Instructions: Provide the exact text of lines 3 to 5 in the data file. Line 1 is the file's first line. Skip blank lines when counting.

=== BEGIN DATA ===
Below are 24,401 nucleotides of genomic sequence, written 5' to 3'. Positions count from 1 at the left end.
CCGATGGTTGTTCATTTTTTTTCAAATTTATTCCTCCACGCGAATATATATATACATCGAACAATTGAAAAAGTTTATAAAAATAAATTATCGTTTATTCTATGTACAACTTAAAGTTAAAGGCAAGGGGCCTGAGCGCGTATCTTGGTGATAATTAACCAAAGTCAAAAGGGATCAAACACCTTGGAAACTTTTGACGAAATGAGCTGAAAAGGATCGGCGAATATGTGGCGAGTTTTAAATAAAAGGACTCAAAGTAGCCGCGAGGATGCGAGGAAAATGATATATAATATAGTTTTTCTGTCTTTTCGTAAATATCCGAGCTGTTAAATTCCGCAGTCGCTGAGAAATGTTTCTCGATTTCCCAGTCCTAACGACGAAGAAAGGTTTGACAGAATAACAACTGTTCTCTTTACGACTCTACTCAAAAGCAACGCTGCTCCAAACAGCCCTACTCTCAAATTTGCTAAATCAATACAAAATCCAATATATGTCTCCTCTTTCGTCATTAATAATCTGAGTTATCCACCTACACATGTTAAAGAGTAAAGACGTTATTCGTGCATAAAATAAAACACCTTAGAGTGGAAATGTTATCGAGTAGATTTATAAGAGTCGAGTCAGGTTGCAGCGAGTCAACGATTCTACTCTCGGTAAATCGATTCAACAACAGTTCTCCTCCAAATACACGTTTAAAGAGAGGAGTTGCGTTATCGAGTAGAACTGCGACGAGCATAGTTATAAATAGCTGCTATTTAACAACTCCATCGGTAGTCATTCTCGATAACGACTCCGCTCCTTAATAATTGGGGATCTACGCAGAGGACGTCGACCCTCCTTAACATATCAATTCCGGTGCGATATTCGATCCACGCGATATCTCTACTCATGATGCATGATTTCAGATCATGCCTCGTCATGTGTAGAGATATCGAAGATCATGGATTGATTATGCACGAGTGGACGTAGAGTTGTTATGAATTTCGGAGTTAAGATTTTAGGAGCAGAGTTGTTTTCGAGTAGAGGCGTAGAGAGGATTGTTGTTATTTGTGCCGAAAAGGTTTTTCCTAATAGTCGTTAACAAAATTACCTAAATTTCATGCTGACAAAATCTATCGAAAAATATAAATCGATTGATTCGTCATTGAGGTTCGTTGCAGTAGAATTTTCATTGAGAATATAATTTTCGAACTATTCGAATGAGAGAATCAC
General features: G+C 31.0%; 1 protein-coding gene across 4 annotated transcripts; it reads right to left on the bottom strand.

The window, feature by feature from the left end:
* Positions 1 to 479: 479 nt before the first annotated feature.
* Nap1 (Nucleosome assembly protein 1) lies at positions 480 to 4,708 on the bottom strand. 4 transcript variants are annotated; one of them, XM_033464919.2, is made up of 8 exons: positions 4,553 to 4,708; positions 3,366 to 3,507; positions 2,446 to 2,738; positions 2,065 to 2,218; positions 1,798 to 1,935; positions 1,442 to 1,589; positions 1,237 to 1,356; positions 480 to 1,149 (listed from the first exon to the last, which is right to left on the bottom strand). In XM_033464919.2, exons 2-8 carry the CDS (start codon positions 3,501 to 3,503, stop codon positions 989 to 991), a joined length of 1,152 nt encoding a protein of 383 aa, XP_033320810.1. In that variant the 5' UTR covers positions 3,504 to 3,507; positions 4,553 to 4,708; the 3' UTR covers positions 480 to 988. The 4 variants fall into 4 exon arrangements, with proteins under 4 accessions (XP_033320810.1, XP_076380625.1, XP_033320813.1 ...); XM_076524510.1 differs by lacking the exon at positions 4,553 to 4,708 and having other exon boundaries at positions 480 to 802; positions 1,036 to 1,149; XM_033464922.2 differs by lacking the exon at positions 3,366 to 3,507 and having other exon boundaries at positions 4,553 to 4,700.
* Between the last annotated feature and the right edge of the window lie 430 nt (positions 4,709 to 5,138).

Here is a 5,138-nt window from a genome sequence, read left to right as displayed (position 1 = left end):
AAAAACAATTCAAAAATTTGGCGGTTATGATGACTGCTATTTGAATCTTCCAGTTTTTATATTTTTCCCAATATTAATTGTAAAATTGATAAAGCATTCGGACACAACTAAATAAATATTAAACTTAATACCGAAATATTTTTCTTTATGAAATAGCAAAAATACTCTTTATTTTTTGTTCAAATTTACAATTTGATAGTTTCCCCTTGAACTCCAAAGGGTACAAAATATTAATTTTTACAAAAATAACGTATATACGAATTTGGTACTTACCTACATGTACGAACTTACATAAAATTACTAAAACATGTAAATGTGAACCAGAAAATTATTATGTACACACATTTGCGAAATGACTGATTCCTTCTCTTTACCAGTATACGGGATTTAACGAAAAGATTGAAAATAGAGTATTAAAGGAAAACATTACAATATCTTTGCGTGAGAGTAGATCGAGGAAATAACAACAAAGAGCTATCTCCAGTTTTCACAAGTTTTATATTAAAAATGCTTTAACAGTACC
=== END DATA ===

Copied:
General features: G+C 31.0%; 1 protein-coding gene across 4 annotated transcripts; it reads right to left on the bottom strand.

The window, feature by feature from the left end:
* Positions 1 to 479: 479 nt before the first annotated feature.